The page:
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RATING: Not rated
RUNNING TIME: 203 minutes
• Direct Internet link to printable recipes and instructions
• Trailer for Martha
“Cookbooks? What the fuck are those?”
Who doesn’t love baked goods, specifically cookies? Health conscious jerks put your damn hands down before the large Marge next to you eats it. It’s no secret that as a whole, society is a gluttonous mess. No sense fighting it. Let’s get baking, Martha style! (boring and precise)
When you have a title like Martha’s Favorite Cookies, there should be no surprise as to the content. Martha’s all business, serving up 33 cookies, all of which look pretty damn tasty. If you’ve got a thing for butter, this is your porn. The disc is part of a series of releases featuring the best of Martha Stewart Living. As with most best of releases, there is absolutely no new footage. Not even an introduction from Martha. The menu opens with your choice of cookie types. The cookies are lumped into seven categories: molded, sandwich, drop, bar, refrigerator, rolled, and piped cookies. A lot of traditional cookies are featured, with a few unique recipes. Some personal favorites include mudslides, chocolate caramel surprise, chocolate crackle, and peanut butter cookies.
Her slugging percentage silenced the critics of her unorthodox stance.
For the most part, all you get is Martha. Only four out of the 33 recipes include a special guest. Those four segments are pretty awkward. While making rocky ledge bars, Martha enlists the help of a 12-year-old kid on his birthday. The pair begin adding candles to the finished mound of cookies. The kid wants to put on 13 candles. One extra for luck. Martha refuses, saying, ‘oh no, you never do that.’ He’s dead now. The other segments feature assistants and chefs sharing their recipes, while Martha undermines them at every turn. She seems much more comfortable not taking orders from anyone. She always has to chime in with her own little advice to improve the recipe.
These segments are a long way from the latest incarnation of Stewart. I’m not ashamed to admit that I find the current version of her show oddly watchable. She’s become less of stiff, opening up a bit and having fun. Some of her celebrity interviews are even entertaining. Occasionally, they’ll stray from the scripted diatribe spouted on every other talk show. Unfortunately, that version of Martha doesn’t show her face on this DVD. Nope, you’re stuck with the Martha that says perfect and golden brown with strange robotic efficiency.
The torch for the Obese Games was scrumptious.
All of the recipes seem easy enough to make. Martha does her best to show all of the necessary steps in the baking process. That’s all well and good, but not once are the directions shown in written form. It couldn’t have been that hard to add the ingredients in a scroll along the bottom of the screen, or along the side. This would have been an effective way to improve the presentation without losing any precious Martha face time. This shouldn’t be like her television show, where it pays to leave the ingredients unlisted, forcing viewers to visit Martha’s website. People have spent money on this disc, give them the directions as you demonstrate. Without the directions, what’s the point? How is this easier than going off of a cookbook?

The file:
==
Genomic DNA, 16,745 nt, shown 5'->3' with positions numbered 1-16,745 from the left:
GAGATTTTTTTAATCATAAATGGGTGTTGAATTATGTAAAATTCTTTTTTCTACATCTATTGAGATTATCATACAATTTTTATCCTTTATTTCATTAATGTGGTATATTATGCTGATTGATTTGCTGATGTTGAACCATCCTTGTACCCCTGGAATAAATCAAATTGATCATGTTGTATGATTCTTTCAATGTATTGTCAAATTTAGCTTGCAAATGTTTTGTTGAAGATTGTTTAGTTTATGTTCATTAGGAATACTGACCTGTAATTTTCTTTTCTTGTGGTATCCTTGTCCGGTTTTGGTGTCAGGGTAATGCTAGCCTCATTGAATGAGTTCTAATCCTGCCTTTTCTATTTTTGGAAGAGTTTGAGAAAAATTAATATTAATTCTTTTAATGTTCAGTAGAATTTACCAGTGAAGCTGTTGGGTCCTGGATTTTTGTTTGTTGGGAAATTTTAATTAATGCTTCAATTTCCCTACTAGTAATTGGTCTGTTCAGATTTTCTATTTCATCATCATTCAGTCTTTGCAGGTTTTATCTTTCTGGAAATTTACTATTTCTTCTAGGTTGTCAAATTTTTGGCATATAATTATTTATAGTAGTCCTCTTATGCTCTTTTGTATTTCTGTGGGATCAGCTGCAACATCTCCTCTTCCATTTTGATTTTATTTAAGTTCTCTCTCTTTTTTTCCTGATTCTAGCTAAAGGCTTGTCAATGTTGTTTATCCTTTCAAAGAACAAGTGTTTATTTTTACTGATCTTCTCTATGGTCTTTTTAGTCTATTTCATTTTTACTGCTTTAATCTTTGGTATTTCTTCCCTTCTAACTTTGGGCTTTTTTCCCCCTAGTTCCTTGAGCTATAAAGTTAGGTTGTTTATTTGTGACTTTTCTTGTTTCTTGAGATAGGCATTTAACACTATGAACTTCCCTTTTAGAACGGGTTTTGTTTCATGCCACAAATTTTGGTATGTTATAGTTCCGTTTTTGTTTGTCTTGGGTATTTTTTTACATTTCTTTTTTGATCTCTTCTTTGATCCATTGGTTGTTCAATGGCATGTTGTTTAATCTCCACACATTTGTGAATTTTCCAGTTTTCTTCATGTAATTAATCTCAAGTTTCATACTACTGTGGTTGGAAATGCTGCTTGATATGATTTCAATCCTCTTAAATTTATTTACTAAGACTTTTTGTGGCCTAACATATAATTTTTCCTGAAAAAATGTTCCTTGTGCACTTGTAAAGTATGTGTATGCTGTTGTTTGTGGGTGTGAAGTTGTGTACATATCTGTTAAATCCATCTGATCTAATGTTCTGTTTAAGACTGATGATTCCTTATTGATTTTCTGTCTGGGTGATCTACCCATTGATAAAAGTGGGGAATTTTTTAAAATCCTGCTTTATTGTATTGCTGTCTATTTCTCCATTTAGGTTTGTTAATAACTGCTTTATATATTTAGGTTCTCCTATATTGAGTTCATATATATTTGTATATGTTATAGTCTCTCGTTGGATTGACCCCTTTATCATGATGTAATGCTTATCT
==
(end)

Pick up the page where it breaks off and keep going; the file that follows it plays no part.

However, credit needs to be given where credit is due. Martha Stewart has her shit together. I wouldn’t go to any other source if I had a home décor or baking need. You don’t build an empire without some basic understanding of the subject matter. She’s natural in front of the camera and her interesting facts about the cookies and their ingredients don’t feel scripted, with one exception. While baking molasses cookies, she begins reciting all kinds of fun facts with cue card reading crazy eyes. It was quite mesmerizing.
It’s also extraordinary to watch the ease at which she makes the cookies. If only everyone could crack an egg and extract the whites as skillfully. It’s masterful. That being said, she’s nothing without her Kitchen-Aid electric mixer. Only during one recipe does she mix by hand. Weak. Sometimes the shot lingers on the mixer after it’s finished. Every time I waited, expecting it to say some horrendous Flintstones ‘It’s a living’ type quip. Sadly nothing, not even a crudely drawn thought bubble.
Martha’s Favorite Cookies is decent enough for what it is. Why it needs to exist is beyond me. Whatever happened to cookbooks, or family recipes handed down through generations? Alas, cookies aren’t made that way anymore. It’s all a fucking travesty. Forget it Jake, it’s Martha Town.
A large quantity of delicious cookie recipes aren’t enough, you ungrateful swine? Don’t be such a greedy son of a bitch. A trailer for the current syndicated show Martha is the only extra. It shows exciting footage of the newer, more entertaining, incarnation of the host. You can also find a direct Internet link to printable recipes and instructions. This really shouldn’t be considered a special feature. The recipes should be front and center. Why should I have to visit her website just to see the instructions in print? Oh yeah, because it’s all still part of a cold corporate entity, hell bent on crushing your soul, no matter how homely the kitchen set looks.
The audio and video are television show quality, and that’s all that is needed. The cover art features a cookie I can’t recall Martha even making. It’s an impressive looking cookie, sure to grab the eye of any amateur uptight perfectionist baker.
Martha’s long lost Telemundo audition tape.
4 out of 10